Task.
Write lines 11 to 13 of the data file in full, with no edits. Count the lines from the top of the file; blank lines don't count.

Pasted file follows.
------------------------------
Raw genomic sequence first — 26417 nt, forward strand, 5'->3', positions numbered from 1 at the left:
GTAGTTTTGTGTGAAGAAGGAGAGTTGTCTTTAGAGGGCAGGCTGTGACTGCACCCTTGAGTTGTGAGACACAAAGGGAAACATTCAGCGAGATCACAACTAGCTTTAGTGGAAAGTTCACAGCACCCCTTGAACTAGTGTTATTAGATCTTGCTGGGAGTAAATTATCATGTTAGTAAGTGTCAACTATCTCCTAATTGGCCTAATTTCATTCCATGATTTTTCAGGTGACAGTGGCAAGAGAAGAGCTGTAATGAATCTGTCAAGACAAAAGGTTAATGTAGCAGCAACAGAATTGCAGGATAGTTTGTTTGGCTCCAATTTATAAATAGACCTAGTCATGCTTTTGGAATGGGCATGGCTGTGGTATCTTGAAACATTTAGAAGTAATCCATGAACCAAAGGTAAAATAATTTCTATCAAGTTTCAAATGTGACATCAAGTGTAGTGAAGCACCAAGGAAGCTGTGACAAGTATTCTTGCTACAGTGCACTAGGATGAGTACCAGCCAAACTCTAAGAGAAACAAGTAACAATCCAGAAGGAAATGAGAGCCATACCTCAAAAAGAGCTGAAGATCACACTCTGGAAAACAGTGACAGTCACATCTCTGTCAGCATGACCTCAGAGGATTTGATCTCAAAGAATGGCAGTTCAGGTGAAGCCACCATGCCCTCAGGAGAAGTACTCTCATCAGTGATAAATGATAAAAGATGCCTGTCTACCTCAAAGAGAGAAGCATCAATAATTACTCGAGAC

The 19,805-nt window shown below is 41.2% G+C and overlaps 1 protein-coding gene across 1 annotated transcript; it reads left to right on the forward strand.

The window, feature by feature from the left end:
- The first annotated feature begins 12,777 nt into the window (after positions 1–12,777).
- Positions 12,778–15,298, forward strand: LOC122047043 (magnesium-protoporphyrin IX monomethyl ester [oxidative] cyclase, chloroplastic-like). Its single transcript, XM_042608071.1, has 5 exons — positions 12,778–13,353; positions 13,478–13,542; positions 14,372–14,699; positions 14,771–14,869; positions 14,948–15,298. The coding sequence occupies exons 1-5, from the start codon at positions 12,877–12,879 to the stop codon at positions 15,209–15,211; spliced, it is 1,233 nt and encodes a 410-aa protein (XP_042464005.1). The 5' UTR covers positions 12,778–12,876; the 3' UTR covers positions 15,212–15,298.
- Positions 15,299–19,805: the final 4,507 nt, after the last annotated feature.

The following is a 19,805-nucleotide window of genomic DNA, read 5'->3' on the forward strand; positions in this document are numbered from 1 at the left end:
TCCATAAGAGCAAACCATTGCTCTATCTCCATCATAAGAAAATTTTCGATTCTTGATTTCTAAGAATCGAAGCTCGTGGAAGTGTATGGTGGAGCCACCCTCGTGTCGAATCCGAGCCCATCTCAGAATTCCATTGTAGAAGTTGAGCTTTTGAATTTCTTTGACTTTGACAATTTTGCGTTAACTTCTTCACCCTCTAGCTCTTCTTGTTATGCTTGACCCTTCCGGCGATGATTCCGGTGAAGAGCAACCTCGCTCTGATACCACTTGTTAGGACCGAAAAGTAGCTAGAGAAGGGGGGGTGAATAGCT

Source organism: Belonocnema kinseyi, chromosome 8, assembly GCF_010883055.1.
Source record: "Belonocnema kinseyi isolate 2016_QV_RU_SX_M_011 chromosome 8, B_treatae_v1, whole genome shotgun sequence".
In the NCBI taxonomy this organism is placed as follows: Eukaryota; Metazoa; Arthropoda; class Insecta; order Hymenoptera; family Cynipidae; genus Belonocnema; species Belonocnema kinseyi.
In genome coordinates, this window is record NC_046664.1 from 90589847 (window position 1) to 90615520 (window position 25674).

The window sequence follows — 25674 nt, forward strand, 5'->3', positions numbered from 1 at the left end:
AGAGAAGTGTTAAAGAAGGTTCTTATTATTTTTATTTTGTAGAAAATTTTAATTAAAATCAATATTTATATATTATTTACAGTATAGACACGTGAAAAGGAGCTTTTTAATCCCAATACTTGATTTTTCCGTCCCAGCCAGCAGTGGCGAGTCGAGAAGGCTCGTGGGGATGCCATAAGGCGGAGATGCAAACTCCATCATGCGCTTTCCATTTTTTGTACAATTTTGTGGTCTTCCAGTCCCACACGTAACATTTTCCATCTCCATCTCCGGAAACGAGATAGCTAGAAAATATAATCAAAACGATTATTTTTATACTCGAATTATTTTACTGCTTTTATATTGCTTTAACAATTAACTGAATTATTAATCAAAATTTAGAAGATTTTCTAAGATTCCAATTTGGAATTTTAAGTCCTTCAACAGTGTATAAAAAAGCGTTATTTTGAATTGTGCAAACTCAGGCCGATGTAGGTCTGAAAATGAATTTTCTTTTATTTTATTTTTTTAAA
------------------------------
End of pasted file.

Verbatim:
Source record: "Belonocnema kinseyi isolate 2016_QV_RU_SX_M_011 chromosome 8, B_treatae_v1, whole genome shotgun sequence".
In the NCBI taxonomy this organism is placed as follows: Eukaryota; Metazoa; Arthropoda; class Insecta; order Hymenoptera; family Cynipidae; genus Belonocnema; species Belonocnema kinseyi.
In genome coordinates, this window is record NC_046664.1 from 90589847 (window position 1) to 90615520 (window position 25674).